'Tis the time of year when a lot of PCs are bought to be given away as gifts.
If you're reading this blog, then chances are that if you're buying (or building) a PC for yourself, then the setup and configuration of that PC is something you actually like to do. Hell, maybe you even like it, or look forward to doing it. I know I do. But if you're giving a PC to someone else (mother, father, significant other, brother, sister, grandparents, friend), then chances are that the recipient of that kind gift isn't the sort of person who can set up a PC for themselves. They might have no clue where to start. Heck, they might be daunted, even frightened, by the task at hand.
The purpose of this post if to offer a blueprint of the things that I feel are important to set up a PC that you're giving as a gift. I'm not going to help you pick a PC, but I will show how to turn your gift into an even better gift!
Think of the long walk of setting the PC up as part of the gift you're giving someone.
The first thing to do is to check the PC to make sure you've not bought one that is DOA (Dead On Arrival). While DOA PCs are nowhere near as common as they once were, it's still worth checking to make sure you've not bought one. It'll be a lot quicker, easier and pain-free to get the problem sorted out now than it will be during or in the days following the holidays when everyone else is dealing with their dead PCs.
Get these problems solved as soon as possible.
Along with checking that the PC isn't a DOA, check also to see if there are any visible signs of damage, missing bits, that you have all the discs and cabling, and check for any dead or stuck pixels on the screen (if you find any misbehaving pixels, check the manufacturer's website for their policy on this).
So get that system fired up and make sure it works!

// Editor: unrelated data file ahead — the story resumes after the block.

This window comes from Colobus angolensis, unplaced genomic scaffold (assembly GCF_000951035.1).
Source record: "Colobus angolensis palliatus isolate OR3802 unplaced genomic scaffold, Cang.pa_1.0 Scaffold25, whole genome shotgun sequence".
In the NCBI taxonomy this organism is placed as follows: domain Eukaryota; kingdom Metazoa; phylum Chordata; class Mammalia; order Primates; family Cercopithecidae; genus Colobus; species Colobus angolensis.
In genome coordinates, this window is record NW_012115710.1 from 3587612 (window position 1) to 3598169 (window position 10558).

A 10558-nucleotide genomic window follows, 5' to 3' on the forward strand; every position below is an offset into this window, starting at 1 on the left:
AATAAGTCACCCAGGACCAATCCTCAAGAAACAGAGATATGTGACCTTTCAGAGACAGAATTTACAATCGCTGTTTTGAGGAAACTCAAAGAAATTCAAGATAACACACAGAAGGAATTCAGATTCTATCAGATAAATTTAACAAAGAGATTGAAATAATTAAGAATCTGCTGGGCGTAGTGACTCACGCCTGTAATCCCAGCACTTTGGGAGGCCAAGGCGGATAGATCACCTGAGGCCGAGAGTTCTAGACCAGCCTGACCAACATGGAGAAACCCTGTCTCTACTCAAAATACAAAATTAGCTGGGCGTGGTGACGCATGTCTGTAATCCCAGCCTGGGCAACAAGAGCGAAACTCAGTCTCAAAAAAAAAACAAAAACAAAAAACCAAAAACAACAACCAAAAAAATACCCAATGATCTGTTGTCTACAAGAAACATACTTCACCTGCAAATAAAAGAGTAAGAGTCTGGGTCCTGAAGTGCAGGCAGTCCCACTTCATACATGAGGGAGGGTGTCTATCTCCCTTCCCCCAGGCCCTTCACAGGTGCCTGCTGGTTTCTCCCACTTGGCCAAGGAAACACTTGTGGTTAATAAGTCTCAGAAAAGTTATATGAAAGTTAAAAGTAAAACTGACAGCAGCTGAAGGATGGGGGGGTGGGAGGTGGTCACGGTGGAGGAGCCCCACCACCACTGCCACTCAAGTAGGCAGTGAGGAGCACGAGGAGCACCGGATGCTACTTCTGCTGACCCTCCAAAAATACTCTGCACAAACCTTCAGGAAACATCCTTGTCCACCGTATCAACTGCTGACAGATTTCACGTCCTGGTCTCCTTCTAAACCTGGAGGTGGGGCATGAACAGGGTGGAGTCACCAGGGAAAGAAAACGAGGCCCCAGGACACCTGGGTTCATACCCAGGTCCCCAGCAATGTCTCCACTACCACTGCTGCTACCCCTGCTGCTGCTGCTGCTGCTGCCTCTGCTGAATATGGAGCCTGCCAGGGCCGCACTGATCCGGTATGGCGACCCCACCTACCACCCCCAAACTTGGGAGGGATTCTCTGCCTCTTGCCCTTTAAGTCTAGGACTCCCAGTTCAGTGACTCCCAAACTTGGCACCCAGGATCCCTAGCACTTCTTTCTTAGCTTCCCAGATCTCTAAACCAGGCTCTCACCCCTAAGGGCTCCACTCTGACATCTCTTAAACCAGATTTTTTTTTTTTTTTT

There’s nothing more annoying than buying (or building) a new PC and just when you’ve got it all set up and ready to go, something fails and you have to send it back for repair. I can tell you from experience that this is a real pain in the rear!
Buy a commercial machine, and chances are that it's choked with crapware (collective name for trialware and other unnecessary junk software). I've seen quality PCs that have been reduced to junk by the crap that the OEM installed on the system (crap that the manufacturer was paid to install on your new system).
Do the gift recipient a favor and remove this crapware before they even set eyes on it.
Friends don't let friends run stuff from an Admin account in Windows. Access to the Admin account is useful, but the average user (the kind of person you're setting up a PC for, and will probably be providing tech support for later down the line) doesn't need that sort of power all the time.
So, do yourself a favor and set up a standard user account for the recipient and an Administrator account for those times when it's needed. I suggest making a note of the user names and passwords and sticking them to the PC so the user is good to go as soon as they get the system out of the box!